Structure and Parts of an Anvil
– An anvil consists of a large block of metal with a flattened top surface.
– The face of the anvil is the primary work surface and should be flat, smooth, and rounded to avoid marks and cracks on the workpiece.
– The face is hardened and tempered to resist deformation and maximize energy transfer.
– The horn of the anvil is a conical projection used for bending and drawing down stock.
– Some anvils have side horns or clips for specialized work.
– The step is the area between the horn and the face, used for cutting to prevent damage to the anvil face and cutting tools.
– An upsetting block is sometimes added to the anvil for upsetting steel.
– The hardy hole is a square hole for specialized forming and cutting tools.
– The pritchel hole is a small round hole used mostly for punching.
– Some anvils have multiple pritchel holes for added flexibility.

Placement and Types of Anvils
– Anvils should be placed near the forge to prevent heat loss in the workpiece.
– They need to be placed on a sturdy base made from impact and fire resistant materials.
– Common methods of attaching an anvil include spikes, chains, straps, clips, bolts, and cables.
– Traditional bases were made of hard wood logs or large timbers, while cast iron bases became popular in the industrial era.
– Modern bases can be fabricated from steel, dimensional lumber, or steel drums filled with oil-saturated sand.
– Anvils are designed for specific purposes and different types of metal workers.
– Examples include farrier anvils, general smith anvils, cutler anvils, chain maker anvils, armorers anvils, saw maker anvils, coach maker anvils, and more.
– Saw maker anvils have a harder surface for hammering on steel for saws.
Bladesmith anvils are rectangular with a hardy and pritchel hole, but no horn.
– Different styles of anvils include Bavarian, French Pig, Austrian, and Chinese turtle anvils.

Materials and History of Anvils
– Common blacksmith anvils are made of forged or cast steel, forged wrought iron with a hard steel face, or cast iron with a hard steel face.
Cast iron anvils are not suitable for forging as they crack and dent easily.
– Anvils with a smooth top working face of hardened steel welded to a cast iron or wrought iron body were historically used.
– Anvils have a projecting conical horn for hammering curved workpieces and a heel at the other end.
– They may also have a hardy hole, pritchel hole, and a softer pad for chisel work.
– Anvils were first made of stone, then bronze, and later wrought iron.
– Steel became more readily available, so anvils were faced with it to give them a hard face and prevent deformation.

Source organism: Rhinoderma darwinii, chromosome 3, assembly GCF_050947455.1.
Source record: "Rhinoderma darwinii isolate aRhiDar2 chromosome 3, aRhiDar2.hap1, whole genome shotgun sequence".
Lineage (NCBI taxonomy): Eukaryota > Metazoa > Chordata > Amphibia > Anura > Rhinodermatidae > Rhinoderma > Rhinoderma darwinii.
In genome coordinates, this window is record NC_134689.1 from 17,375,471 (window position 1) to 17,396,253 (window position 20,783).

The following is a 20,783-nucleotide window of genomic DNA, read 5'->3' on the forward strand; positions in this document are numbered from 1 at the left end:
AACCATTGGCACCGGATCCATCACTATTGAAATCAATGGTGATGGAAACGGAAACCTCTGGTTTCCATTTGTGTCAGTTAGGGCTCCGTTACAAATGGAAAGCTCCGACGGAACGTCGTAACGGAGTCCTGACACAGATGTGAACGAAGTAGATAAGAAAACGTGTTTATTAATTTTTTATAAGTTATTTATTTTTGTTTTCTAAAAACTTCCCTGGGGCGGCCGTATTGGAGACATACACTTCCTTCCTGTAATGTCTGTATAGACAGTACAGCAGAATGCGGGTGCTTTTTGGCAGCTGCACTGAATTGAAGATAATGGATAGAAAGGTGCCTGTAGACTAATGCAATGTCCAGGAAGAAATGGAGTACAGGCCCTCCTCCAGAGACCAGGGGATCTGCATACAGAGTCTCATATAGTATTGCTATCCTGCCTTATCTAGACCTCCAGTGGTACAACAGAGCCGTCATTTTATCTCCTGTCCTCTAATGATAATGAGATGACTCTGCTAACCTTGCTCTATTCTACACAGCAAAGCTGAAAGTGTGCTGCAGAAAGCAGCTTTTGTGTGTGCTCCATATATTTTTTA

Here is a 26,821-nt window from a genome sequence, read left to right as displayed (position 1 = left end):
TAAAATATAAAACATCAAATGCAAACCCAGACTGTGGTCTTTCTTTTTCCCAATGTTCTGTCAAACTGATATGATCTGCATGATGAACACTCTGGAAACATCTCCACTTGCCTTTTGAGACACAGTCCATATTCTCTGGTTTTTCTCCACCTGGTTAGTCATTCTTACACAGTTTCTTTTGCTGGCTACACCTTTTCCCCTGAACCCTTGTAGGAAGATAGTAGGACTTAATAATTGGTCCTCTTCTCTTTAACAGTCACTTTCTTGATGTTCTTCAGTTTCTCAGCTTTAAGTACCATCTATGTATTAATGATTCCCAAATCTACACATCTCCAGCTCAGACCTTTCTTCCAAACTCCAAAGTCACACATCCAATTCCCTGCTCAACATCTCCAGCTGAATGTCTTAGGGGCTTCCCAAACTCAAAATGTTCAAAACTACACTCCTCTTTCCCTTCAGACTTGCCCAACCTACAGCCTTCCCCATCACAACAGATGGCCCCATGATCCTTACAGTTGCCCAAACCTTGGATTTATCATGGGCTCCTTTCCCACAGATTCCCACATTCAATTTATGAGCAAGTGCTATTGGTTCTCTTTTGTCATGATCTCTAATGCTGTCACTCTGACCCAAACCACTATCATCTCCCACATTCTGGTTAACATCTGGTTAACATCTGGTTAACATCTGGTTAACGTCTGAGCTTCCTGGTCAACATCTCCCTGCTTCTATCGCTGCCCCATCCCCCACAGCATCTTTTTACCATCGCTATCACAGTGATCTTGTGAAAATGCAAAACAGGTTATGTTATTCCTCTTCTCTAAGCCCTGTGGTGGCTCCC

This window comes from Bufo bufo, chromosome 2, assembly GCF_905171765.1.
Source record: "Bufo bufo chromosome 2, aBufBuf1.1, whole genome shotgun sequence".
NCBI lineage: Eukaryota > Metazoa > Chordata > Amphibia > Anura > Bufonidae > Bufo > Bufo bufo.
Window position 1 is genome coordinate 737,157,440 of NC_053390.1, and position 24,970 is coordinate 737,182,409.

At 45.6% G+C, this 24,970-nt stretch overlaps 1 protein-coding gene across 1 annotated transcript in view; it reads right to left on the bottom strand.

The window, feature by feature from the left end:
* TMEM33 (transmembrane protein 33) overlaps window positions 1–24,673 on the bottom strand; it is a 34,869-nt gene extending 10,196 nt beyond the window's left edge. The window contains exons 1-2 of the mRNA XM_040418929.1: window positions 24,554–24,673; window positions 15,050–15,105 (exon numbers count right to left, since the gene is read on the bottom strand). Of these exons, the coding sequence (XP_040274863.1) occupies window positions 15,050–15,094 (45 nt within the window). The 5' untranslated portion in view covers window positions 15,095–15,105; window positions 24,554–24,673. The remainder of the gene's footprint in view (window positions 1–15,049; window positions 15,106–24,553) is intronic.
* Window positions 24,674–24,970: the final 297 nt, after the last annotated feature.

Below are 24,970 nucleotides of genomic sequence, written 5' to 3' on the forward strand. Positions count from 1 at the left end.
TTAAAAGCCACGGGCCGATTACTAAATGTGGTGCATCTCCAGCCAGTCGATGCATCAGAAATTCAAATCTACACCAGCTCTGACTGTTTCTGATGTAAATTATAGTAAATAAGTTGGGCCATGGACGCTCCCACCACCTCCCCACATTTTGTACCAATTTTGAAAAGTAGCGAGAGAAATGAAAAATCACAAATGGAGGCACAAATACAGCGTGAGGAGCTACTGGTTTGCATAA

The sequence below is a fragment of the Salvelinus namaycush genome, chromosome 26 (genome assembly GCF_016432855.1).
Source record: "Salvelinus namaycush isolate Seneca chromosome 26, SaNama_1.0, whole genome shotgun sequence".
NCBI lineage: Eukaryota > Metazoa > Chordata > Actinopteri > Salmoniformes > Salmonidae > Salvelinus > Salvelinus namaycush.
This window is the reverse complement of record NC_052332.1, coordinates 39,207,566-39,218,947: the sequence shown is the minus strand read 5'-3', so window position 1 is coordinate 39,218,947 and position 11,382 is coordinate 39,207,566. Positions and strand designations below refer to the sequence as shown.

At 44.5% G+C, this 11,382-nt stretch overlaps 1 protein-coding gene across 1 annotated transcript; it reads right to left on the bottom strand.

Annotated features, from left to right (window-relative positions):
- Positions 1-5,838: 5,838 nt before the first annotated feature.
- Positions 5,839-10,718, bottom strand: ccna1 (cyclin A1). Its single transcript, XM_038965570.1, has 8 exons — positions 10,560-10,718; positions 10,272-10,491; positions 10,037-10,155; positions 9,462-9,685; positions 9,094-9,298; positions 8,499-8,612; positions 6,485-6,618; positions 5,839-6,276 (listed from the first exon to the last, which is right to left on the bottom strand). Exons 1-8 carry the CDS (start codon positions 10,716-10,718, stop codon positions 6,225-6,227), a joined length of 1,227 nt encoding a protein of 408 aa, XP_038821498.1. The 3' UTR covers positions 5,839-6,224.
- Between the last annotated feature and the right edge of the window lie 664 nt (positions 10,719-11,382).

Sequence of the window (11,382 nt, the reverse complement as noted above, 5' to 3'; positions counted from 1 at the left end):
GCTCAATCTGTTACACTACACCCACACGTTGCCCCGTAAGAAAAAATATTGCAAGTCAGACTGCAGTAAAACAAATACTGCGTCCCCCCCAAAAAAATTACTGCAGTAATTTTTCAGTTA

– Regional styles of anvils evolved over time from the simple block used by smiths.
– The majority of anvils found in the US today are based on the mid-19th century London pattern anvil.
– Modern anvils are generally made entirely from steel.

Anvils in Popular Culture
– Anvils are depicted in the coat of arms of the Tohmajärvi municipality.
– Anvil firing, using gunpowder to launch an anvil into the air, is a popular tradition in certain regions of the US and England.
– Anvils are commonly used as props in cartoons, such as Looney Tunes and Animaniacs, for comedic effect.
– In an episode of Gilmore Girls, anvils are referenced as falling out of use on a general scale.
– Anvils are featured in books like The Chronicles of Narnia and The Hobbit, where dwarves use them for metalworking.

Anvils in Music and Media
– Anvils have been used as percussion instruments in famous musical compositions, including works by Louis Andriessen, Kurt Atterberg, and Benjamin Britten.
– The Beatles’ song ‘Maxwell’s Silver Hammer’ prominently features an anvil, played by their roadie Mal Evans.
– Richard Wagner’s opera Der Ring des Nibelungen uses 18 tuned anvils in scene 3 of Das Rheingold and anvils in act I of Siegfried.
– Anvils are used as percussion instruments in various musical compositions, including Aaron Copland’s Symphony No. 3 and John Williams’ scores for Jaws and Star Wars: Episode III – Revenge of the Sith.
– The anvil is used as a percussion instrument in Carl Michael Ziehrer’s composition ‘Der Traum eines österreichischen Reservisten’.
– Anvils are often used as props in cartoons like Looney Tunes and Animaniacs for comedic effect.
– In an episode of Gilmore Girls, anvils are referenced as falling out of use on a general scale.
– The show Animaniacs frequently includes gags and references to anvils, even featuring a kingdom named Anvilania.Sources: